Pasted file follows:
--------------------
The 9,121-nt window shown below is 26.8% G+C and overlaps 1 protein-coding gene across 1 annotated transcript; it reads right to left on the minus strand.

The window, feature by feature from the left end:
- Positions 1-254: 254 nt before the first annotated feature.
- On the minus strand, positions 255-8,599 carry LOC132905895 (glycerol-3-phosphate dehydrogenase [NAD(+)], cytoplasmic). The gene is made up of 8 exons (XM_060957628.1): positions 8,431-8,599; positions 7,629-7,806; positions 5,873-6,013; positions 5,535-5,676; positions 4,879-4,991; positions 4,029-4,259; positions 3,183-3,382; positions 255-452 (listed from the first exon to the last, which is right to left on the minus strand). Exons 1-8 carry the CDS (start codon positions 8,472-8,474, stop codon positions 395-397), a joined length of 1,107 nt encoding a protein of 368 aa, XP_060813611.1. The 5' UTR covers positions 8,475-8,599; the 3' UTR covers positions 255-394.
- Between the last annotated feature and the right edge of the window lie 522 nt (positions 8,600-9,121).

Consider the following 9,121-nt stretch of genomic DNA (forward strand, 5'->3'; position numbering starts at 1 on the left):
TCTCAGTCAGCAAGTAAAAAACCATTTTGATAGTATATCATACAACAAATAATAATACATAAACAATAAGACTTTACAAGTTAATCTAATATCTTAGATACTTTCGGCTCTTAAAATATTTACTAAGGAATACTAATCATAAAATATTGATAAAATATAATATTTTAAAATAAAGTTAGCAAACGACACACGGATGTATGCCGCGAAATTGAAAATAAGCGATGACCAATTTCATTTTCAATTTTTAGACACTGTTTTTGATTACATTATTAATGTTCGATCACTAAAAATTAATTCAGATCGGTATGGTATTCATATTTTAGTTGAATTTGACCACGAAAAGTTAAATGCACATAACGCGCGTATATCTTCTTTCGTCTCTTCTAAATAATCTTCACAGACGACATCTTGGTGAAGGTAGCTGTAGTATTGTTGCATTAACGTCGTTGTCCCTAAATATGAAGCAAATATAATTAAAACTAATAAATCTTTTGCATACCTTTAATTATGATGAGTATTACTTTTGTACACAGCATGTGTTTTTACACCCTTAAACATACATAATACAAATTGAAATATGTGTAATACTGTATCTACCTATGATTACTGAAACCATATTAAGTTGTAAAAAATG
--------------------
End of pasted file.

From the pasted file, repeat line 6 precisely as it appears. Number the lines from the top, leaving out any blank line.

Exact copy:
Consider the following 9,121-nt stretch of genomic DNA (forward strand, 5'->3'; position numbering starts at 1 on the left):